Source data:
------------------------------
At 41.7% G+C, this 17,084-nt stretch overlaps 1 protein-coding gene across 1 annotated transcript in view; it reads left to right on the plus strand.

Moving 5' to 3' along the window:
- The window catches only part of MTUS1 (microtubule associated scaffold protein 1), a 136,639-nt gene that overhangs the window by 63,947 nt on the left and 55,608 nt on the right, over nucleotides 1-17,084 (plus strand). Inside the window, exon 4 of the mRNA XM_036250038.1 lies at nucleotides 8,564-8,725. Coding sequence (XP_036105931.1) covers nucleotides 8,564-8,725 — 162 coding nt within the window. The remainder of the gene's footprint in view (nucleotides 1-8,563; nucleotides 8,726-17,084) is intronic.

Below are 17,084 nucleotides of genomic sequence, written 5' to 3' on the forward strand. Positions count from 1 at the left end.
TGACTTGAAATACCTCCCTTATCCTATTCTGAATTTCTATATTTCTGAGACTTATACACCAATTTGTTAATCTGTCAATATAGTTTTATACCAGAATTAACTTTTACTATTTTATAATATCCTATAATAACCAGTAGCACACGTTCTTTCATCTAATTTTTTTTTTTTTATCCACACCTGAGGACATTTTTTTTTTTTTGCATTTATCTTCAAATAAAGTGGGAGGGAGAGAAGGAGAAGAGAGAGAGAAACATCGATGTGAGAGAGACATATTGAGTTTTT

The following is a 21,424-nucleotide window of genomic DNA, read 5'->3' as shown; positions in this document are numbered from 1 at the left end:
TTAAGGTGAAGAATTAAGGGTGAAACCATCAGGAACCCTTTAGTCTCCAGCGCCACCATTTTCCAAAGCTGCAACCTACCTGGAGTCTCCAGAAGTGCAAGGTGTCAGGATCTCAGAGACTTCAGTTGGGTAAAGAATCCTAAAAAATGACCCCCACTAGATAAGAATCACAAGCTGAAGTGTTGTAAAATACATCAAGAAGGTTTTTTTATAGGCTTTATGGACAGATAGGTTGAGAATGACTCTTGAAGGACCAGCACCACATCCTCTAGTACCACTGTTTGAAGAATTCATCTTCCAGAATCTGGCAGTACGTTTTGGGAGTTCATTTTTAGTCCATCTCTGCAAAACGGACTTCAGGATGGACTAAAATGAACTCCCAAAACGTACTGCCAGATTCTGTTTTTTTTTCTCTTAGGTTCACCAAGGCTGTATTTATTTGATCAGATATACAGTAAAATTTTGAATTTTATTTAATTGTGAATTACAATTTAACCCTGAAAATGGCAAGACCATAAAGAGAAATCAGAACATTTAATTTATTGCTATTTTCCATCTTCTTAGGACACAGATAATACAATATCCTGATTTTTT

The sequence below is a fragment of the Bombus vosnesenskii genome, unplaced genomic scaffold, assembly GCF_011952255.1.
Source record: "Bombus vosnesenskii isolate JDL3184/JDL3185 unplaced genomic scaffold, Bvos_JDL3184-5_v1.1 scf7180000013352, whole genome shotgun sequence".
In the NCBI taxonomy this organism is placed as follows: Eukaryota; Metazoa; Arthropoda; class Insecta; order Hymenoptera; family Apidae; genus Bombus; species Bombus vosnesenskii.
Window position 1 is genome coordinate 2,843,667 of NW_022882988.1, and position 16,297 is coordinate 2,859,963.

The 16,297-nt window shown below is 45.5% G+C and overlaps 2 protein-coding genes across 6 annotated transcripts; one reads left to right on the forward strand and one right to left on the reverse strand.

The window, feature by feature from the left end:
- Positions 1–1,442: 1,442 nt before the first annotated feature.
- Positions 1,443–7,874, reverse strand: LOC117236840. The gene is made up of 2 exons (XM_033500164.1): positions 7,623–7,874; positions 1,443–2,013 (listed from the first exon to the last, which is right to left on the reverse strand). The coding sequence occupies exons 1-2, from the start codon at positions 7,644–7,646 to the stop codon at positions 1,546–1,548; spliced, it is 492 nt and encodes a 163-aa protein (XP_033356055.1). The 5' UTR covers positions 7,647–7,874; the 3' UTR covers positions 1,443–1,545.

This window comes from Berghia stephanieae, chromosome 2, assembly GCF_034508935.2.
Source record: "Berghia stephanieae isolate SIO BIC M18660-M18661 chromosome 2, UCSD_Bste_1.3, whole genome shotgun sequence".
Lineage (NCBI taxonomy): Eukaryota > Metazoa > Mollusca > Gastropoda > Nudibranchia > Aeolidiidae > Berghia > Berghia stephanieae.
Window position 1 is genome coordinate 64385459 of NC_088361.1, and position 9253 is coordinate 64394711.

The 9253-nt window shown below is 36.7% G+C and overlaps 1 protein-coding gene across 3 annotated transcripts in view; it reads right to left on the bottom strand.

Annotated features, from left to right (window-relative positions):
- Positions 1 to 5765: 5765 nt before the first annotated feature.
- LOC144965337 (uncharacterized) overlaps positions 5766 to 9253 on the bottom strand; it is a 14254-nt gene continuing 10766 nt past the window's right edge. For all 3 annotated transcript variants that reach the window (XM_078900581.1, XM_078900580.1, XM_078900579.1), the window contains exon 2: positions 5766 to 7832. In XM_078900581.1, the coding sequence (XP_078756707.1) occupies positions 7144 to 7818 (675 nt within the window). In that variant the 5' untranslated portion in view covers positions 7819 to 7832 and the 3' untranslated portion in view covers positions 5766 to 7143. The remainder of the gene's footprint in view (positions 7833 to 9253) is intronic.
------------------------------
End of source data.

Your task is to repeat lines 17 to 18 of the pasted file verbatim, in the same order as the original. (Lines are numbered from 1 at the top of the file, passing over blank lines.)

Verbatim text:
Source record: "Berghia stephanieae isolate SIO BIC M18660-M18661 chromosome 2, UCSD_Bste_1.3, whole genome shotgun sequence".
Lineage (NCBI taxonomy): Eukaryota > Metazoa > Mollusca > Gastropoda > Nudibranchia > Aeolidiidae > Berghia > Berghia stephanieae.